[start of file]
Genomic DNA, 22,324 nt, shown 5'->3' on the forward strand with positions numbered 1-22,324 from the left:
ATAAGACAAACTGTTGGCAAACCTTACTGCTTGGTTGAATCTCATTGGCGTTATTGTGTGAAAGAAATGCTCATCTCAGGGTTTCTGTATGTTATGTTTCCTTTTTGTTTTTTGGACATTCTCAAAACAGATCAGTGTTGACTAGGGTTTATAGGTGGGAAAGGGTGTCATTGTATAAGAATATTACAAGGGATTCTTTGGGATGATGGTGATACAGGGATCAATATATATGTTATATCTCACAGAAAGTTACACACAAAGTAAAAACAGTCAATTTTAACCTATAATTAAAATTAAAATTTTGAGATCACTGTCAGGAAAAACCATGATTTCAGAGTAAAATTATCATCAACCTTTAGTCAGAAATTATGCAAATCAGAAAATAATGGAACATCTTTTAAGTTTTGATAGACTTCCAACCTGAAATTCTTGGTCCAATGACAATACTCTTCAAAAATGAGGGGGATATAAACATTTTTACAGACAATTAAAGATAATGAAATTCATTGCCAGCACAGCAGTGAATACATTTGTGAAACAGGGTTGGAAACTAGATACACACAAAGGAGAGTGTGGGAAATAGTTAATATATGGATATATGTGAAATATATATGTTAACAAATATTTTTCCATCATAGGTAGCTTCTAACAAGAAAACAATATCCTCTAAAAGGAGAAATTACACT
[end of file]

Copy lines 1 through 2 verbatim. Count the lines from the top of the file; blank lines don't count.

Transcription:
Genomic DNA, 22,324 nt, shown 5'->3' on the forward strand with positions numbered 1-22,324 from the left:
ATAAGACAAACTGTTGGCAAACCTTACTGCTTGGTTGAATCTCATTGGCGTTATTGTGTGAAAGAAATGCTCATCTCAGGGTTTCTGTATGTTATGTTTCCTTTTTGTTTTTTGGACATTCTCAAAACAGATCAGTGTTGACTAGGGTTTATAGGTGGGAAAGGGTGTCATTGTATAAGAATATTACAAGGGATTCTTTGGGATGATGGTGATACAGGGATCAATATATATGTTATATCTCACAGAAAGTTACACACAAAGTAAAAACAGTCAATTTTAACCTATAATTAAAATTAAAATTTTGAGATCACTGTCAGGAAAAACCATGATTTCAGAGTAAAATTATCATCAACCTTTAGTCAGAAATTATGCAAATCAGAAAATAATGGAACATCTTTTAAGTTTTGATAGACTTCCAACCTGAAATTCTTGGTCCAATGACAATACTCTTCAAAAATGAGGGGGATATAAACATTTTTACAGACAATTAAAGATAATGAAATTCATTGCCAGCACAGCAGTGAATACATTTGTGAAACAGGGTTGGAAACTAGATACACACAAAGGAGAGTGTGGGAAATAGTTAATATATGGATATATGTGAAATATATATGTTAACAAATATTTTTCCATCATAGGTAGCTTCTAACAAGAAAACAATATCCTCTAAAAGGAGAAATTACACT